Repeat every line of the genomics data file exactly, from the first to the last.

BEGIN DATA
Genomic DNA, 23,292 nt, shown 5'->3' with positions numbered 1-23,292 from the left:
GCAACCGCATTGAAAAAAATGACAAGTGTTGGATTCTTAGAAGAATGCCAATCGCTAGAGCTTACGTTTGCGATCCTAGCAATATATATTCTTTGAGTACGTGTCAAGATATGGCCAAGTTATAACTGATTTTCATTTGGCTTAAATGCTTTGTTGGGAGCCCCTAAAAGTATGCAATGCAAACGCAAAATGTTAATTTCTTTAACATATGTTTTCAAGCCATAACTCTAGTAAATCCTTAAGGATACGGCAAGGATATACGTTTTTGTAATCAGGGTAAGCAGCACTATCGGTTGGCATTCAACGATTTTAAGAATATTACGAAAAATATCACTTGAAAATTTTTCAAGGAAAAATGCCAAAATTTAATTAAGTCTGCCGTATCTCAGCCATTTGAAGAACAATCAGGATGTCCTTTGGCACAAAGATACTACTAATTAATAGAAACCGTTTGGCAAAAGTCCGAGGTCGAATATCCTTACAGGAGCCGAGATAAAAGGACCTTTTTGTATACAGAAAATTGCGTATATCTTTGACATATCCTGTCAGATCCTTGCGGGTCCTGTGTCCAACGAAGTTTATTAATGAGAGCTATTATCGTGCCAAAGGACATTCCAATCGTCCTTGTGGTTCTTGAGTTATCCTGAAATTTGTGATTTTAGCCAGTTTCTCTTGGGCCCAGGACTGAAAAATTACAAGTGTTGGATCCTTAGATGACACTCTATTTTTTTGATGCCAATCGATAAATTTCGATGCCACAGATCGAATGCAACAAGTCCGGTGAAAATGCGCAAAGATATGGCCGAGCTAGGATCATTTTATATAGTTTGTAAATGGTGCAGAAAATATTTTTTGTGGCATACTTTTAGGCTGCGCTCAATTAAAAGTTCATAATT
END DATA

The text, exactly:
Genomic DNA, 23,292 nt, shown 5'->3' with positions numbered 1-23,292 from the left:
GCAACCGCATTGAAAAAAATGACAAGTGTTGGATTCTTAGAAGAATGCCAATCGCTAGAGCTTACGTTTGCGATCCTAGCAATATATATTCTTTGAGTACGTGTCAAGATATGGCCAAGTTATAACTGATTTTCATTTGGCTTAAATGCTTTGTTGGGAGCCCCTAAAAGTATGCAATGCAAACGCAAAATGTTAATTTCTTTAACATATGTTTTCAAGCCATAACTCTAGTAAATCCTTAAGGATACGGCAAGGATATACGTTTTTGTAATCAGGGTAAGCAGCACTATCGGTTGGCATTCAACGATTTTAAGAATATTACGAAAAATATCACTTGAAAATTTTTCAAGGAAAAATGCCAAAATTTAATTAAGTCTGCCGTATCTCAGCCATTTGAAGAACAATCAGGATGTCCTTTGGCACAAAGATACTACTAATTAATAGAAACCGTTTGGCAAAAGTCCGAGGTCGAATATCCTTACAGGAGCCGAGATAAAAGGACCTTTTTGTATACAGAAAATTGCGTATATCTTTGACATATCCTGTCAGATCCTTGCGGGTCCTGTGTCCAACGAAGTTTATTAATGAGAGCTATTATCGTGCCAAAGGACATTCCAATCGTCCTTGTGGTTCTTGAGTTATCCTGAAATTTGTGATTTTAGCCAGTTTCTCTTGGGCCCAGGACTGAAAAATTACAAGTGTTGGATCCTTAGATGACACTCTATTTTTTTGATGCCAATCGATAAATTTCGATGCCACAGATCGAATGCAACAAGTCCGGTGAAAATGCGCAAAGATATGGCCGAGCTAGGATCATTTTATATAGTTTGTAAATGGTGCAGAAAATATTTTTTGTGGCATACTTTTAGGCTGCGCTCAATTAAAAGTTCATAATT